I’ve been dying to show you all these beautiful old pie plates we found recently. They were resting on a beam above the ceiling of a bedroom in our house. The house was built in 1749 and is thought to be one of the first farmhouses in my town of Stonington, CT. Like many very old houses, it’s been added onto over the years. Still, it’s a little old Cape Cod style home which once was a sheep farm, then a Christmas tree farm, now home to a boat builder and his poet wife. My husband Bill is one of a dwindling breed. He and the ten other men who work at his shop restore old wooden boats. It takes decades to learn to do what they do. Imagine building furniture which must fit a hull’s swoop and curves so perfectly that it can function well in years of rough seas.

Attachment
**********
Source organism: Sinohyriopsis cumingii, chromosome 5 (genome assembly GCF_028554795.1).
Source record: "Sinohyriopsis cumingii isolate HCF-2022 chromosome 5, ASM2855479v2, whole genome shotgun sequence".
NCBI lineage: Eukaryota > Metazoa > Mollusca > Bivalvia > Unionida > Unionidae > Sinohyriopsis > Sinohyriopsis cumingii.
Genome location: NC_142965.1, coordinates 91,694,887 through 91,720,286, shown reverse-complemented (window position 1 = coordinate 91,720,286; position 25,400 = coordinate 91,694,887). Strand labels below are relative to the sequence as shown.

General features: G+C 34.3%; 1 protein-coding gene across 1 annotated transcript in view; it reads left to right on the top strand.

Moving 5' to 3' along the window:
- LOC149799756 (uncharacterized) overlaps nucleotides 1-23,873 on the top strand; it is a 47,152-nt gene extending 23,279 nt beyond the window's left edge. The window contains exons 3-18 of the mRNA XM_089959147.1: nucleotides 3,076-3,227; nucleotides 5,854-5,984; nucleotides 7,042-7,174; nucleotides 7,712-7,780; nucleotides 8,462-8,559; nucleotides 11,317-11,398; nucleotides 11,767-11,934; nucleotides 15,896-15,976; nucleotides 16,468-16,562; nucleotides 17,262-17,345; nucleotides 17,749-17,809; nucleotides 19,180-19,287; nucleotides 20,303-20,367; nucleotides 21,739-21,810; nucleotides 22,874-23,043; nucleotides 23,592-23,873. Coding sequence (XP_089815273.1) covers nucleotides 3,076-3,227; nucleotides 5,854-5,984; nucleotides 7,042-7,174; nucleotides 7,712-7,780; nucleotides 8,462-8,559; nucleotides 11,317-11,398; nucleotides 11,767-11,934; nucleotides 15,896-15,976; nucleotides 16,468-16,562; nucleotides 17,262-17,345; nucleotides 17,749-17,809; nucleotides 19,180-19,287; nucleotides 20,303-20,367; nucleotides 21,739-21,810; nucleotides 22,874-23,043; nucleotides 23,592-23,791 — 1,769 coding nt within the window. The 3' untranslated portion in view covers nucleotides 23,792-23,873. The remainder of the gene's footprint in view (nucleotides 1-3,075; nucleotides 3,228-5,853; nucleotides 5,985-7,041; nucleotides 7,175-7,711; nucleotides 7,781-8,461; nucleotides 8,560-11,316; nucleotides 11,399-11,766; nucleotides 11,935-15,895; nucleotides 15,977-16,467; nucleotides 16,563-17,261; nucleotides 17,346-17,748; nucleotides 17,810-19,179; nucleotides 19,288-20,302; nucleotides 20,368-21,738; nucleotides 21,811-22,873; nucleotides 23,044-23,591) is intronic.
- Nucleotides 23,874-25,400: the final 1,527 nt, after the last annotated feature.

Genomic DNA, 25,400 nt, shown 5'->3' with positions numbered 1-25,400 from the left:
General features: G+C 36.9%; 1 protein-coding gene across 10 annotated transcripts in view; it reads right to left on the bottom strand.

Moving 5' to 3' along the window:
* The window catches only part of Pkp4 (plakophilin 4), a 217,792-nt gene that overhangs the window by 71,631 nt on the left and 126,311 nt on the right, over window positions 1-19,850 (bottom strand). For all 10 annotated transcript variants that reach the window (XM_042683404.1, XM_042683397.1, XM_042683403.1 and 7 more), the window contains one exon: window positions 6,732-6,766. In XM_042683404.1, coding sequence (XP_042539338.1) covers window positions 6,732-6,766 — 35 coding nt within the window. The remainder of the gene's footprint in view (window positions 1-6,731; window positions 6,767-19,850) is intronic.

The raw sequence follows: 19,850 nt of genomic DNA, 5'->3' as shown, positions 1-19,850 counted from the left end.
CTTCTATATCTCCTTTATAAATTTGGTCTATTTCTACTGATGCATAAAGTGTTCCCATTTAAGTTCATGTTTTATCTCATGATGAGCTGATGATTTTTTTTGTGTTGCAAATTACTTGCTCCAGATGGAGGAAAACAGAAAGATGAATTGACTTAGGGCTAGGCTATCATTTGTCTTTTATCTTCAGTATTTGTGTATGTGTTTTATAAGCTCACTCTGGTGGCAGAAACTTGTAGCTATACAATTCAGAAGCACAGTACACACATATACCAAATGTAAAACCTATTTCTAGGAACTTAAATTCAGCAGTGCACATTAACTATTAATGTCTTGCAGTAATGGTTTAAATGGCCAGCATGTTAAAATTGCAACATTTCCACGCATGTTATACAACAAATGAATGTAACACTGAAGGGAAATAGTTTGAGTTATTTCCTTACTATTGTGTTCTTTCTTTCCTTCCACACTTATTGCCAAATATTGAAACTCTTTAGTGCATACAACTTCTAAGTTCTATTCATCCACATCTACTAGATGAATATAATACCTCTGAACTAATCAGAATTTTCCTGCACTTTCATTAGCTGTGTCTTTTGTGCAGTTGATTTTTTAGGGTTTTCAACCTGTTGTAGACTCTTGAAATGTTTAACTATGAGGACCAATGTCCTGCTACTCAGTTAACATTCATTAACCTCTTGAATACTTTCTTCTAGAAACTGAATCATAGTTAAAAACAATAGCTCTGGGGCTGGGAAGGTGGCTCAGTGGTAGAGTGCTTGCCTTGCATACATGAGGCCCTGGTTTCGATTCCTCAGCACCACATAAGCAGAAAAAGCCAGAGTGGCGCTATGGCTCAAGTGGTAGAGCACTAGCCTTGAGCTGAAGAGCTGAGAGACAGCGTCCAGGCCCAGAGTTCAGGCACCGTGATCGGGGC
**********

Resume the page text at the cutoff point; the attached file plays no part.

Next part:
We have a saying at our house: if it’s food, Leslie can cook it; if it’s wood, Bill can fix it.
The pie plates are made of stamped steel, available at the time of the Civil war. Over the last 150-odd years, they’ve rested in the dark space between roof and ceiling, collecting rust, holding a story the leads me to the edge of my imagination. What kinds of pies did he eat that day? Apple from the trees in the field? Savory pies filled with bits of leftover lamb and potatoes? Did he leave them there by accident, or like the three drawings, did he hope they’d be found by someone in a future that strained the limits of his imagination?
If there’s pie, there’s pie filling, no? That will come, oozy and tart, in tomorrow’s post.